Norsk Teknisk Museum wins 2015 Ecsite Creativity Award

#EcsiteAwards winner 2015: Norsk Teknisk Museum for TING exhibition
#EcsiteAwards winner 2015: Norsk Teknisk Museum for TING exhibition#EcsiteAwards winner 2015: Norsk Teknisk Museum for TING exhibition#EcsiteAwards winner 2015: Norsk Teknisk Museum for TING exhibition#EcsiteAwards winner 2015: Norsk Teknisk Museum for TING exhibition#EcsiteAwards winner 2015: Norsk Teknisk Museum for TING exhibition

Ecsite President Rosalia Vargas announced the lucky winner of the 2015 Ecsite Creative Award tonight in Trento at the Ecsite conference’s Gala Dinner. The Norsk Teknisk Museum from Norway won the prize for TING, “a participatory, immersive exhibition experience for exploring the complex relationships between technology and democracy.” Watch the project video.

This was the first edition of the Mariano Gago Ecsite Awards, named after the internationally respected Portuguese science advocate who passed away last April. The Mariano Gago Ecsite Awards encourage those people and organisations who demonstrate innovation, creativity and who through their work actively show how they are making an impact.

Put together to celebrate the coinciding bicentenary of the Norwegian constitution and centenary of the Norsk Teknisk Museum (Oslo), the TING exhibition invites visitors to question the impact that future technologies like DNA scanning, 3D printing or drones will have on democracy. The exhibition brings together collections pieces and state-of-the-art interactivity to frame contemporary issues in their historical and societal context. Like in the ancient “ting” assembly, visitors debate and vote on these questions, generating stunning data visualization graphics.

Scenarios and prototypes were tested with target audience groups during the exhibition development process that mobilized the entire Norsk Teknisk Museum team. “We are particularly proud of this project that embodies our philosophy: we have created an integrated exhibition model, blending together the best of science centres with the best of more traditional museums. We think that it’s important to bring interactive elements into a social and/or historical context, making the museum relevant to the young people of today,” explained Jan Alfred Andersson, Head of the Oslo Science Centre, a department of the Norwegian Museum of Science and Technology.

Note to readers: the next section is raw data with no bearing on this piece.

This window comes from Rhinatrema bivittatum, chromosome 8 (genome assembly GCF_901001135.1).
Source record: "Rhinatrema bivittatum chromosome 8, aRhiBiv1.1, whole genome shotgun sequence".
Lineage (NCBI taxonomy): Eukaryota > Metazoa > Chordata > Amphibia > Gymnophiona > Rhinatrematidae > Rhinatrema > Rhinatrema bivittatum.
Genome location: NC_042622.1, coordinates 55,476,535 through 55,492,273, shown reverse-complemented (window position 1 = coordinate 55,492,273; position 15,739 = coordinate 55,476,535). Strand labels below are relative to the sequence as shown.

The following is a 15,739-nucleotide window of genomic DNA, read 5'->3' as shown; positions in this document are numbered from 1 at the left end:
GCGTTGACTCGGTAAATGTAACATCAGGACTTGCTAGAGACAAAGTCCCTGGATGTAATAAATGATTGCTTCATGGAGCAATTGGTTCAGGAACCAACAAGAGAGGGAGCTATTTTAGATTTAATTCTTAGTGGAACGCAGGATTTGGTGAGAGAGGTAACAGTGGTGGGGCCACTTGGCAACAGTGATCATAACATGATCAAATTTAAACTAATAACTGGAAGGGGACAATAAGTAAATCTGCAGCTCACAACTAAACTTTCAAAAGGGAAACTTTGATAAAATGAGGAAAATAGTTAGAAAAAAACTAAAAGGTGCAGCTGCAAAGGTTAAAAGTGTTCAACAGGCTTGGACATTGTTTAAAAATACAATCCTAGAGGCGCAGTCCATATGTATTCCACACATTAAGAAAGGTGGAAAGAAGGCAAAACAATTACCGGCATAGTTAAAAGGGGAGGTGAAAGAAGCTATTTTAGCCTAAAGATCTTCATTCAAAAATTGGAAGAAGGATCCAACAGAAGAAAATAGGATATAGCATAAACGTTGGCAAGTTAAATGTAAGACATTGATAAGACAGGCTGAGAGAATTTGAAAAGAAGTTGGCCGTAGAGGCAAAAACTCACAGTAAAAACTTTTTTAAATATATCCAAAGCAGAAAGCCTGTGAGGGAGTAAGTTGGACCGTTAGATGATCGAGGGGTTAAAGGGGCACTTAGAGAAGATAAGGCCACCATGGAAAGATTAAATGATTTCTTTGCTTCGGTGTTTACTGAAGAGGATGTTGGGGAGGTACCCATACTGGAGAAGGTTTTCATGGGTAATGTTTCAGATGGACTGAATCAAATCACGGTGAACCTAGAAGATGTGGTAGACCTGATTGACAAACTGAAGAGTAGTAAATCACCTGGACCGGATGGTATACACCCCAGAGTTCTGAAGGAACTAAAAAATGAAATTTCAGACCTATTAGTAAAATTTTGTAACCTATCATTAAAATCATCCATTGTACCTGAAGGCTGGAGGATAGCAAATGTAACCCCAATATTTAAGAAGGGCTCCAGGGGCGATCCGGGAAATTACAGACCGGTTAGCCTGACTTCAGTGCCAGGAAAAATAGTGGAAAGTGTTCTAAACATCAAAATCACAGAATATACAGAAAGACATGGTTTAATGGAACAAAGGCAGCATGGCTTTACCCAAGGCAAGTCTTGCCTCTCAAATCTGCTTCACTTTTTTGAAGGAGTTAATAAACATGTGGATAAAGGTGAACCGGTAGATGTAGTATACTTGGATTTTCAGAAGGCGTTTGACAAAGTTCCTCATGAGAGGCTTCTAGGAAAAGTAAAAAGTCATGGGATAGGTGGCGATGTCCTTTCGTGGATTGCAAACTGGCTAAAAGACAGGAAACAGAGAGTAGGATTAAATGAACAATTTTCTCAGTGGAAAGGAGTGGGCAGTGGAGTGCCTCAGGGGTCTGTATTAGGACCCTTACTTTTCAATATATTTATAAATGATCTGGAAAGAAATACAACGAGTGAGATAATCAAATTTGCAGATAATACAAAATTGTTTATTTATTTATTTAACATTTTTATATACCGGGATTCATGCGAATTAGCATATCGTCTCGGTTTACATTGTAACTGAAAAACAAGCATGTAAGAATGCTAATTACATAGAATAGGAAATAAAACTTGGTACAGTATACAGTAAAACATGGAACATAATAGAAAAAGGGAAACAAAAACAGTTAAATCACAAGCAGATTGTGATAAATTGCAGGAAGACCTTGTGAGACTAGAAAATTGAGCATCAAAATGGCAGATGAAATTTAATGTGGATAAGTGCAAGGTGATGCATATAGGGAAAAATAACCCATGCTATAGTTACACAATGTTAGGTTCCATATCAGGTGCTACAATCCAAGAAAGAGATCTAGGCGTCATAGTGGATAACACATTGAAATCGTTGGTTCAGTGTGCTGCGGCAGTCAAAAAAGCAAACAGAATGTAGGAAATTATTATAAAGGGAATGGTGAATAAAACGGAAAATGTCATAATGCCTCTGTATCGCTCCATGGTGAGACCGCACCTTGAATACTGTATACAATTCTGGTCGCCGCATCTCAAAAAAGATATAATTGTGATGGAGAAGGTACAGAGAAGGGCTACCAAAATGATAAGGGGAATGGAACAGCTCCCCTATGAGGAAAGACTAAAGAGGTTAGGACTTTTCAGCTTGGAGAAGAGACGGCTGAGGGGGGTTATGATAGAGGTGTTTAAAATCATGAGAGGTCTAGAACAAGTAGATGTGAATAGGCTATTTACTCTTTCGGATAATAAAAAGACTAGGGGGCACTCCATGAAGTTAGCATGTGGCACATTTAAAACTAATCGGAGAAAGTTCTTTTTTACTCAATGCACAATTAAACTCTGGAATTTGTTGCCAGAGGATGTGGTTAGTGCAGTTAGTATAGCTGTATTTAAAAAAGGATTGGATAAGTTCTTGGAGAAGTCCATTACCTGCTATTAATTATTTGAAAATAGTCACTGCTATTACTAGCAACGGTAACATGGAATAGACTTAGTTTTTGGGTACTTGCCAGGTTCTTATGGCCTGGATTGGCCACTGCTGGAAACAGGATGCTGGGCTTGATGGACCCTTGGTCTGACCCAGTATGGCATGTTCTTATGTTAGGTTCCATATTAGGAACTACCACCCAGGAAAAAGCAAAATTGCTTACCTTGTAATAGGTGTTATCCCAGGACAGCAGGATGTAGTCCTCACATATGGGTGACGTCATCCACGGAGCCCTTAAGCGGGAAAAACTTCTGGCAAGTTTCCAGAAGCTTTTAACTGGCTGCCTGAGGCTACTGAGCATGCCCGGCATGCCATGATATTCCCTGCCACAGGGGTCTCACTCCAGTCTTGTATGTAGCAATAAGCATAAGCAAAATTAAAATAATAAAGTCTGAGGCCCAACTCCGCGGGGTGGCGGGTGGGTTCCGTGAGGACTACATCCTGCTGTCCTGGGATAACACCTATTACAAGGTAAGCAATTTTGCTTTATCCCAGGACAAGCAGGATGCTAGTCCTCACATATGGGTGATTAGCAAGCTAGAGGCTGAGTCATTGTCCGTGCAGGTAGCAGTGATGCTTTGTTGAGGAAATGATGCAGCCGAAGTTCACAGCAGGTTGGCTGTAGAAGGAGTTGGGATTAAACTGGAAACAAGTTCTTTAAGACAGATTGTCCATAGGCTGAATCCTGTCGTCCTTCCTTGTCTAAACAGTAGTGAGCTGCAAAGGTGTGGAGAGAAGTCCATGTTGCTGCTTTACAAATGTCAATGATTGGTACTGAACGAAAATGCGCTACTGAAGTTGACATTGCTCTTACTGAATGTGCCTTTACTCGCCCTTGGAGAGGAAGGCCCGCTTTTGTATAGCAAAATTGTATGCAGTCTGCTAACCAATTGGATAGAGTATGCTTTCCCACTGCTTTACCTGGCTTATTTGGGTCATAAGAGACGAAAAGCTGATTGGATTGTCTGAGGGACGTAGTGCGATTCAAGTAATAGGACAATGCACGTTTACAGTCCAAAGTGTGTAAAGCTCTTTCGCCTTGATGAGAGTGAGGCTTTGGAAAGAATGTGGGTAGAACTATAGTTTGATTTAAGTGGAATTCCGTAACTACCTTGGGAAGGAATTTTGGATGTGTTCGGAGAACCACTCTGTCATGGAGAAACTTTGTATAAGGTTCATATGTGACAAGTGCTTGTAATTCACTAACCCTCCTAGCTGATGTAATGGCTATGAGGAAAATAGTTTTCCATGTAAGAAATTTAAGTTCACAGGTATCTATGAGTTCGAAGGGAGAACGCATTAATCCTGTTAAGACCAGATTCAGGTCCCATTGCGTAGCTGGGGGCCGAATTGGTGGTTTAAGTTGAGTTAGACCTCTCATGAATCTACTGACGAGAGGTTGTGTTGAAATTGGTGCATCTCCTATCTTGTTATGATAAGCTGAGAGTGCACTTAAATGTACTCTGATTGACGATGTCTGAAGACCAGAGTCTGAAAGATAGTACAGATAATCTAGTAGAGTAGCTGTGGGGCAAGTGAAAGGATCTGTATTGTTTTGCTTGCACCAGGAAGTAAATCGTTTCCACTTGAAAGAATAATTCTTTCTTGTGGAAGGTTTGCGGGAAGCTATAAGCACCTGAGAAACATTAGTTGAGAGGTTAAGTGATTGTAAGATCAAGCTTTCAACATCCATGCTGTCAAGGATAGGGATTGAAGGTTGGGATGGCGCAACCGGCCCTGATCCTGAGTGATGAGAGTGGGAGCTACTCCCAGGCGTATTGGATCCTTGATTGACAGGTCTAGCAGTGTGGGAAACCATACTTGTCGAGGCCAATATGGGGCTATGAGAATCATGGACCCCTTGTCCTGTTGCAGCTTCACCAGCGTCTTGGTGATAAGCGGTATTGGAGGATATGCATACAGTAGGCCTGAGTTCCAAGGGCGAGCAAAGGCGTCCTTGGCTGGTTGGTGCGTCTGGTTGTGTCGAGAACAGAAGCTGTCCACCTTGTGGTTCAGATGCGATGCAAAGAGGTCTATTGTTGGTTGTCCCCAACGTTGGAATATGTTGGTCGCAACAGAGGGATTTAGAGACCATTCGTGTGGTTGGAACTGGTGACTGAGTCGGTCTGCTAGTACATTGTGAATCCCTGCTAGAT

The Jury praised the project’s courageous ambition to make the museum “a space for public discourse and an advocate for democratic values” and to “engage reserved Norwegians in discussions with people they don’t know”.

When asked what piece of advice he would give to colleagues wishing to develop similar “democracy meets technology” projects, Andersson recommended: “spend time and energy getting your questions right. Finding the right “hook” for each topic and building bridges with your target audience’s everyday life is crucial. And… be bold!”

Stay tuned: Spokes magazine #9 out next week will feature an interview with Jan Alfred Andersson, telling us more about the TING project development process and visitor experience.


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Norsk Teknisk Museum

The Norwegian Museum of Science and Technology (NTM) was founded in 1914 in conjunction with a National Centennial Exposition. NTM is located in Oslo and hosts a Science Center. The Museum covers the following topics; transport, aviation, the history of wood and metal industries, plastics in a modern society, clocks and watches, calculating machines and computers, as well as the history of energy, electricity, oil and gas.

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